“Like you care. Your wife was killed by a Halfling.”
“That’s right, but I put time and effort in getting over my grudge. It’s not like hating other Halflings would bring my wife back. You, on the other hand…”
“You know nothing, Caldwell.”
“Wrong. I know just enough to see that you’re going down. If I don’t do it, the Halfling resistance will find you soon enough and trust me, I don’t think they’ll give you any time to explain yourself.”
“They won’t get to me, kid,” he replied calmly. “Do you really think I’ll stick around, waiting for them to track me down? They’ll kill me eventually anyway.”
The tone of his voice suggested a sense of defeat. Denzel sat back in his chair and tore open a small paper bag. He emptied it into a waiting glass of wine I had not noticed sooner. As I looked closer, the bag read the letters KCN.
In the following seconds, time appeared to have slowed down. Denzel reached to grab his glass, while I reached for my gun.
“Hold it, Remington. Don’t move,” I demanded, pointing my automatic pistol at his face.
Instinctively, he froze.
“Why the gun, Caldwell?”
“If you drink that, you’ll die.”
“I know, idiot. I just put the poison in it myself.”
The letters had made sense to me just in time. KCN, the abbreviation for potassium cyanide. He wanted to peg out before the Halflings got to him, the bastard. I took the safety off my gun, switching it to burst mode.
“You’re not going to drink that.”
“Try to make me,” he scoffed. “If you shoot me, I’ll be dead as well. If you shoot my arm, I’ll have one more.”
Denzel picked up the glass from his desk. Just as he moved to drink from it, I fired my gun. Three bullets flew through his office, shattered his glass and ended somewhere in the concrete wall behind him. Bewildered, Denzel looked at me while the spilled poisonous wine stained his shirt.
“I told you,” I said, taking my cell phone from my pocket, “you’re not going to drink that.”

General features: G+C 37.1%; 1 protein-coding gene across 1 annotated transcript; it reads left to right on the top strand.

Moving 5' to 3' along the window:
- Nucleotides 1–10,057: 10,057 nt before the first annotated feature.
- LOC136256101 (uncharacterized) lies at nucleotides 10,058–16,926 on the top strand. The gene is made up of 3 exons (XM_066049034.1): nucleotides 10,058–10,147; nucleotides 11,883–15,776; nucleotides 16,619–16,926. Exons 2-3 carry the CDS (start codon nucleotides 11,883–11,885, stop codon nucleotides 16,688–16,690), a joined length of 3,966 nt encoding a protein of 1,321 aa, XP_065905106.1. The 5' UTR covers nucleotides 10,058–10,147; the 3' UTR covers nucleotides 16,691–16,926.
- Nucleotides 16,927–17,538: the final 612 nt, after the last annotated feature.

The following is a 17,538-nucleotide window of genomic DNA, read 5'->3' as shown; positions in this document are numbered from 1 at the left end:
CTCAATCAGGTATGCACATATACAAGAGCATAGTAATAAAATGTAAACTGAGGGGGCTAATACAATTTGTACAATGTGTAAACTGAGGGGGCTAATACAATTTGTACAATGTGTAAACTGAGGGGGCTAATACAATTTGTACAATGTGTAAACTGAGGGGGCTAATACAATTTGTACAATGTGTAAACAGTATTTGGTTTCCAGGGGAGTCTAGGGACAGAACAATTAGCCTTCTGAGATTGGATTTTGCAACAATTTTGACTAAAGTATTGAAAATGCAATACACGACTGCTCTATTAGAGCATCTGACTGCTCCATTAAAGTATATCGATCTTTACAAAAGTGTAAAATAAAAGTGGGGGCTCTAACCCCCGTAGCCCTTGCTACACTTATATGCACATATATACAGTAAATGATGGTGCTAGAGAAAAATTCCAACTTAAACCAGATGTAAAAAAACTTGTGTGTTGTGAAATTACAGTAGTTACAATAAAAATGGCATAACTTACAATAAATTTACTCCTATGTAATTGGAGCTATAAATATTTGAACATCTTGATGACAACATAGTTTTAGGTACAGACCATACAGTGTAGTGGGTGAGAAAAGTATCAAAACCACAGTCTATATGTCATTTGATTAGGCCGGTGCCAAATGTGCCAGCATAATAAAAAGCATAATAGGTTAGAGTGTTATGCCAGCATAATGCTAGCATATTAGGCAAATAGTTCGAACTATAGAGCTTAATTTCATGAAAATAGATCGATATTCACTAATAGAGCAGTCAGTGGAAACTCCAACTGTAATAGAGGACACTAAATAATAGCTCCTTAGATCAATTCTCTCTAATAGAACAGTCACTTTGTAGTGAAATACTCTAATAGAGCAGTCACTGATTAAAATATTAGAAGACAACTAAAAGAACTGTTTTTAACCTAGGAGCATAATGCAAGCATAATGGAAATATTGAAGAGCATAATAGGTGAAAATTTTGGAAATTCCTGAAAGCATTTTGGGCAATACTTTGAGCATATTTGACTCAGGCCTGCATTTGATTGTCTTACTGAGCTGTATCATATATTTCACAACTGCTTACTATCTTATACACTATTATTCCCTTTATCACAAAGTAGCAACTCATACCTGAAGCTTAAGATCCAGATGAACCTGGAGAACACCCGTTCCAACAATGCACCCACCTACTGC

“Why, Caldwell? Why would you care?”
“Because I’m not like you. I have regrets, I show remorse. I’m even willing to accept any punishment for the crimes I’m responsible for. You, however… for your sake, I hope you’ll get the death penalty, but know that I’ll do whatever I can to make sure it’ll be life in prison.”
“It won’t bring the weasel girl back, just like your wife.”
I leapt forward and hit Denzel in the face with the butt end of my pistol.
“Shut up about my wife, pathetic washout!”
As Denzel grabbed his face with both hands, as if that would reduce the pain, I imperturbably dialed the number of the emergency hotline and asked them to put me through to the local police station.
“This is Igor Caldwell. I am in the director’s office of the Remington Industries building. Denzel Remington is with me and I am awaiting his arrest. He is complicit in multiple murders on Halflings during the revolution of the Upheaval.”
The operator confirmed that a squad would come to pick him up and I ended the conversation.
“You know what’s so funny about this, Remington?” I asked.
Denzel did not respond, still clinging his face, trying to stem his bleeding nose.
“I initially wanted to shoot you in the head, but I went with the least expected option. We’ll both walk out of this office alive, but your life will be practically over as of today.”